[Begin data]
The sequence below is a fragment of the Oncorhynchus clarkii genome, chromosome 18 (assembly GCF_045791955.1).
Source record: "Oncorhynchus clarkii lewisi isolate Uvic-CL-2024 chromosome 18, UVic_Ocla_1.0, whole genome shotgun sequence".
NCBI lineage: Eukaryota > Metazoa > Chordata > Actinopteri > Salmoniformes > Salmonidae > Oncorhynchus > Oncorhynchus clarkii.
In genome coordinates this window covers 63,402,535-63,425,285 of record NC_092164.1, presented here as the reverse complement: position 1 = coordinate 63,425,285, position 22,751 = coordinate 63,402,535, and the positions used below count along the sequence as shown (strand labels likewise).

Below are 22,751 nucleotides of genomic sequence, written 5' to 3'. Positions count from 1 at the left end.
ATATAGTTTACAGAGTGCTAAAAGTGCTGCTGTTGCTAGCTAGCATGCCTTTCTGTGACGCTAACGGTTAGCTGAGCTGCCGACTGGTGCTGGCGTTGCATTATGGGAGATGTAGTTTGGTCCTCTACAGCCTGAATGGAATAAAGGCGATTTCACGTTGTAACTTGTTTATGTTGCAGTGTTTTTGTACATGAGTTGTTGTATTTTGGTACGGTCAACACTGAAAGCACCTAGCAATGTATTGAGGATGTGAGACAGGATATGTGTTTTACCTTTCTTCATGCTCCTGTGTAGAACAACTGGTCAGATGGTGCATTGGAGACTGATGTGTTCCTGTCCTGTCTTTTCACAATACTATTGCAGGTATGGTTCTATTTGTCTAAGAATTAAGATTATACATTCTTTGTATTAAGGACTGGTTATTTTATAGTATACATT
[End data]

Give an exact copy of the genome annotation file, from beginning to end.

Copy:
The sequence below is a fragment of the Oncorhynchus clarkii genome, chromosome 18 (assembly GCF_045791955.1).
Source record: "Oncorhynchus clarkii lewisi isolate Uvic-CL-2024 chromosome 18, UVic_Ocla_1.0, whole genome shotgun sequence".
NCBI lineage: Eukaryota > Metazoa > Chordata > Actinopteri > Salmoniformes > Salmonidae > Oncorhynchus > Oncorhynchus clarkii.
In genome coordinates this window covers 63,402,535-63,425,285 of record NC_092164.1, presented here as the reverse complement: position 1 = coordinate 63,425,285, position 22,751 = coordinate 63,402,535, and the positions used below count along the sequence as shown (strand labels likewise).

Below are 22,751 nucleotides of genomic sequence, written 5' to 3'. Positions count from 1 at the left end.
ATATAGTTTACAGAGTGCTAAAAGTGCTGCTGTTGCTAGCTAGCATGCCTTTCTGTGACGCTAACGGTTAGCTGAGCTGCCGACTGGTGCTGGCGTTGCATTATGGGAGATGTAGTTTGGTCCTCTACAGCCTGAATGGAATAAAGGCGATTTCACGTTGTAACTTGTTTATGTTGCAGTGTTTTTGTACATGAGTTGTTGTATTTTGGTACGGTCAACACTGAAAGCACCTAGCAATGTATTGAGGATGTGAGACAGGATATGTGTTTTACCTTTCTTCATGCTCCTGTGTAGAACAACTGGTCAGATGGTGCATTGGAGACTGATGTGTTCCTGTCCTGTCTTTTCACAATACTATTGCAGGTATGGTTCTATTTGTCTAAGAATTAAGATTATACATTCTTTGTATTAAGGACTGGTTATTTTATAGTATACATT